The strong growth in the workforce that we project could be reduced if insufficient numbers of new immigrant admissions are permitted. Our workforce projections are based on an extension of current trends in delayed retirements of older workers and assume a rebound in new immigrant arrivals from current low levels. Should the flow of immigrants be restricted below our projected levels, that would have the effect of making it more difficult to replace retiring workers, and it would reduce the growth in the workforce for future economic growth.
More efficient management of the immigration flow is needed
All levels of skills are likely to be needed in the future, necessitating a legal immigration system that is flexible and adjusts to the changing needs of the nation’s workforce and economy. Our immigration policies, for example, should facilitate the process for international students who we have trained in our colleges and universities—and who have acquired expertise in skills needed by our economy—to receive legal residency so that they become part of the next round of new immigrants joining the workforce.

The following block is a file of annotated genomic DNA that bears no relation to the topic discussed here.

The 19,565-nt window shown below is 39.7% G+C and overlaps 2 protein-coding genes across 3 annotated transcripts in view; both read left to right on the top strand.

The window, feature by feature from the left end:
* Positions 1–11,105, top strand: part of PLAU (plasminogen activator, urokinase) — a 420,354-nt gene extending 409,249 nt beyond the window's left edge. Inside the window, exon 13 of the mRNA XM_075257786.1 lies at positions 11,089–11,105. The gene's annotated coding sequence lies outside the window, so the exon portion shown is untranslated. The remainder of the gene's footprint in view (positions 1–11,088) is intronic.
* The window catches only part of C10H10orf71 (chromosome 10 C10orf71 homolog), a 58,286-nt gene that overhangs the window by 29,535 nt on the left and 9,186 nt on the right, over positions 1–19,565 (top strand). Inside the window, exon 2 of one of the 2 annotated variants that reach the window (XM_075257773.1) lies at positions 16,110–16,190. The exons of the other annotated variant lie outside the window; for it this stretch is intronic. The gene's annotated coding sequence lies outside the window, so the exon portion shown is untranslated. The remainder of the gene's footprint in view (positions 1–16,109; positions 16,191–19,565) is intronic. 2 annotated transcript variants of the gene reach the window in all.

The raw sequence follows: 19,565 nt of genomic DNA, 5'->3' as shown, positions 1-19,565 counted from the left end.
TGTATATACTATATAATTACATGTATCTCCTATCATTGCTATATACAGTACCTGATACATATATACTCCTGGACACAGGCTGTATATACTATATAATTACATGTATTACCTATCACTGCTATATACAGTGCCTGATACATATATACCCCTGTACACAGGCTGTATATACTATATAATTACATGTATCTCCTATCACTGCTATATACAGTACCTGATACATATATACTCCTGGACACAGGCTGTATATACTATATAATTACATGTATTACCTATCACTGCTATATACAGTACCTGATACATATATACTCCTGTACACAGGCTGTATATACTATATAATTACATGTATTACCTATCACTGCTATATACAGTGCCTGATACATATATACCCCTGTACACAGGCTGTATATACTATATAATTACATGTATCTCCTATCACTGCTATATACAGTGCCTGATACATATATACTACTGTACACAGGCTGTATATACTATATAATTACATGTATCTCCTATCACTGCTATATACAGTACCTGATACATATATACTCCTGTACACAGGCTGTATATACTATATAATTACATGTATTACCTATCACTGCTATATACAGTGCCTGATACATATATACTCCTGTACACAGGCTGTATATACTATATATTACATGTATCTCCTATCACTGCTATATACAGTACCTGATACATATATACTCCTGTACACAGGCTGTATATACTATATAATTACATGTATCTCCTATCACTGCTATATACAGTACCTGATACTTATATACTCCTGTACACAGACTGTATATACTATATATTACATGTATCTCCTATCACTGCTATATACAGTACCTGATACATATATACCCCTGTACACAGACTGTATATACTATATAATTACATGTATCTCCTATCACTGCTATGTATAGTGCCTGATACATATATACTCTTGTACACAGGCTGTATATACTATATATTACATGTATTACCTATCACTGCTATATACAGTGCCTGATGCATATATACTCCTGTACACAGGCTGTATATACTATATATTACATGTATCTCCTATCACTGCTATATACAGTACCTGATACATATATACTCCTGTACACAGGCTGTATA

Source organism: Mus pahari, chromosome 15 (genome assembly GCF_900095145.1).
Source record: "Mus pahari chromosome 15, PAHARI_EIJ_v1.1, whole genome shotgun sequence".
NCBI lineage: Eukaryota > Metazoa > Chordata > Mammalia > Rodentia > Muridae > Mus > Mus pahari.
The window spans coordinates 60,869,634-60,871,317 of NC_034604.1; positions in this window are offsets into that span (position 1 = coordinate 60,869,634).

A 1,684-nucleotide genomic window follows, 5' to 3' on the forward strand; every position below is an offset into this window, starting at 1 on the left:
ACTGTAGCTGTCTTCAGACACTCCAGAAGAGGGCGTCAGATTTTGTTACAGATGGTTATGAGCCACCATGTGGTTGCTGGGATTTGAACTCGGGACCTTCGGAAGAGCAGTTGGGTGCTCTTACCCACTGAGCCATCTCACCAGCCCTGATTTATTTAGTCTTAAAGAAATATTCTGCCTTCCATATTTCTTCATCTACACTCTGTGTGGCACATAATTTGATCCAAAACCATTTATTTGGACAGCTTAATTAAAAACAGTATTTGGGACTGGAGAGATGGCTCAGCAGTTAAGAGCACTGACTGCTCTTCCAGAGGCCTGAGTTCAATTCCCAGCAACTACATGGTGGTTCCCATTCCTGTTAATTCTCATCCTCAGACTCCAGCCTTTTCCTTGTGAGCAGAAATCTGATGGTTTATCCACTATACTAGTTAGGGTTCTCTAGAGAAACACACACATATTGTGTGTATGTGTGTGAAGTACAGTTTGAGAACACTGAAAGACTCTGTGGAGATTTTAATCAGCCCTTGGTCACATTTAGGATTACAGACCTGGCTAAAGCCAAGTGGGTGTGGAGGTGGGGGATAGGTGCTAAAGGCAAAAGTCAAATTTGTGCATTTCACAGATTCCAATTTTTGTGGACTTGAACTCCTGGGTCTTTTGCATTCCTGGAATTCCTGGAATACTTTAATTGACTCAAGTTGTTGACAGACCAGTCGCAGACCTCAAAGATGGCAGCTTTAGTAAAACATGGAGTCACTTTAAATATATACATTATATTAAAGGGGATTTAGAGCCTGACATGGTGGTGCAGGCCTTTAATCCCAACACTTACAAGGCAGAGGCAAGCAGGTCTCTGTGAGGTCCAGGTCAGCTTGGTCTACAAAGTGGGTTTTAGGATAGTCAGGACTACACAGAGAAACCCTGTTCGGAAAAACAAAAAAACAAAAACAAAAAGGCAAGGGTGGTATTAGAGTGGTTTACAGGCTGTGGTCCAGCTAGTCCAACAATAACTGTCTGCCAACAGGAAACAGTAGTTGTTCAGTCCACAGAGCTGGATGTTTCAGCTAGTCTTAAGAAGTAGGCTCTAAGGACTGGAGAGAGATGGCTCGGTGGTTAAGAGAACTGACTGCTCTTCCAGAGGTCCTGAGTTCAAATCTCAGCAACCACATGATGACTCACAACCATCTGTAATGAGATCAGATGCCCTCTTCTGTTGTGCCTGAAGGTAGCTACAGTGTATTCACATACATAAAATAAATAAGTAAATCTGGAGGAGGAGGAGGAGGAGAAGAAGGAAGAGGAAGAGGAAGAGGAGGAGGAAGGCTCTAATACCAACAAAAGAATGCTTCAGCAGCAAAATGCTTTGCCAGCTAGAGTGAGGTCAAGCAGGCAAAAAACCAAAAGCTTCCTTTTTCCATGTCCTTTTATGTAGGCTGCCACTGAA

The legal and citizenship status of immigrants are workforce issues
Although our study has not addressed the legal status of current and future immigrant workers, it is noted that a substantial minority of immigrant workers have unauthorized residence and face limitations on their skill development and working conditions. These workers’ future contributions to meeting the nation’s workforce needs will be affected by whether or not immigration reform changes the legal status of this population.
Beyond the important consideration of how to reform our immigration laws, policymakers must not neglect native-born citizens. They, similar to immigrants and their children, will also be filling many of the positions now held by Baby Boomers. Skill development for the entire workforce should be a priority. The urgency of our needs in this decade and the next requires that the generational transition in the workforce that has already begun should not be left to happenstance.